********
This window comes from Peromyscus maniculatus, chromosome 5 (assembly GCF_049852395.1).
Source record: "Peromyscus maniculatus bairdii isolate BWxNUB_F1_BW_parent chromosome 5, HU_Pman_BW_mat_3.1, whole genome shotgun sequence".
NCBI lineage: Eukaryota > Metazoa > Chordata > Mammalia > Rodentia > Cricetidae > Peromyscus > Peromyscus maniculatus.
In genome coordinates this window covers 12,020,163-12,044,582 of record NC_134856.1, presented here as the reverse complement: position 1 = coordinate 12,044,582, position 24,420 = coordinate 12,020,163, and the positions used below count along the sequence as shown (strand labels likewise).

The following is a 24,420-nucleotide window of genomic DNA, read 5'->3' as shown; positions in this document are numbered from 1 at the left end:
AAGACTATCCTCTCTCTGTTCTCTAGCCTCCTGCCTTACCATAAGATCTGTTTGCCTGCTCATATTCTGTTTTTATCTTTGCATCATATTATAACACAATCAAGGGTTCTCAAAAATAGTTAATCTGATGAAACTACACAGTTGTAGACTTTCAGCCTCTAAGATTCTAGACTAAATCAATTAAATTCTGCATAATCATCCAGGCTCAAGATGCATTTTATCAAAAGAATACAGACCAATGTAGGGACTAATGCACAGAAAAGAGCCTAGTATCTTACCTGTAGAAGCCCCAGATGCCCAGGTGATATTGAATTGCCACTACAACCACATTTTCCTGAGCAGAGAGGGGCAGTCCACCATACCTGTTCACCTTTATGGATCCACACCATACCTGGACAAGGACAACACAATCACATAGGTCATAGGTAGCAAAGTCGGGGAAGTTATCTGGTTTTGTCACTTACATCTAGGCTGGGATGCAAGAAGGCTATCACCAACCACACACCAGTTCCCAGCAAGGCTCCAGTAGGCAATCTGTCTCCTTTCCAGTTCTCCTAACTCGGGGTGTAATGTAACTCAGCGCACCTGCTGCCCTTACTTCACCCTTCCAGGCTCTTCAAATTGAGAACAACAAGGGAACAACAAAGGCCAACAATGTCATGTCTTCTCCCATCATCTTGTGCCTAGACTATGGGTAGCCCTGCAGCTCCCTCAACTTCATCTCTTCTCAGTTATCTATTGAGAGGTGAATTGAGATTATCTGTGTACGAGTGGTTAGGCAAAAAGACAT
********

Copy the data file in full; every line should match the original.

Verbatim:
This window comes from Peromyscus maniculatus, chromosome 5 (assembly GCF_049852395.1).
Source record: "Peromyscus maniculatus bairdii isolate BWxNUB_F1_BW_parent chromosome 5, HU_Pman_BW_mat_3.1, whole genome shotgun sequence".
NCBI lineage: Eukaryota > Metazoa > Chordata > Mammalia > Rodentia > Cricetidae > Peromyscus > Peromyscus maniculatus.
In genome coordinates this window covers 12,020,163-12,044,582 of record NC_134856.1, presented here as the reverse complement: position 1 = coordinate 12,044,582, position 24,420 = coordinate 12,020,163, and the positions used below count along the sequence as shown (strand labels likewise).

The following is a 24,420-nucleotide window of genomic DNA, read 5'->3' as shown; positions in this document are numbered from 1 at the left end:
AAGACTATCCTCTCTCTGTTCTCTAGCCTCCTGCCTTACCATAAGATCTGTTTGCCTGCTCATATTCTGTTTTTATCTTTGCATCATATTATAACACAATCAAGGGTTCTCAAAAATAGTTAATCTGATGAAACTACACAGTTGTAGACTTTCAGCCTCTAAGATTCTAGACTAAATCAATTAAATTCTGCATAATCATCCAGGCTCAAGATGCATTTTATCAAAAGAATACAGACCAATGTAGGGACTAATGCACAGAAAAGAGCCTAGTATCTTACCTGTAGAAGCCCCAGATGCCCAGGTGATATTGAATTGCCACTACAACCACATTTTCCTGAGCAGAGAGGGGCAGTCCACCATACCTGTTCACCTTTATGGATCCACACCATACCTGGACAAGGACAACACAATCACATAGGTCATAGGTAGCAAAGTCGGGGAAGTTATCTGGTTTTGTCACTTACATCTAGGCTGGGATGCAAGAAGGCTATCACCAACCACACACCAGTTCCCAGCAAGGCTCCAGTAGGCAATCTGTCTCCTTTCCAGTTCTCCTAACTCGGGGTGTAATGTAACTCAGCGCACCTGCTGCCCTTACTTCACCCTTCCAGGCTCTTCAAATTGAGAACAACAAGGGAACAACAAAGGCCAACAATGTCATGTCTTCTCCCATCATCTTGTGCCTAGACTATGGGTAGCCCTGCAGCTCCCTCAACTTCATCTCTTCTCAGTTATCTATTGAGAGGTGAATTGAGATTATCTGTGTACGAGTGGTTAGGCAAAAAGACAT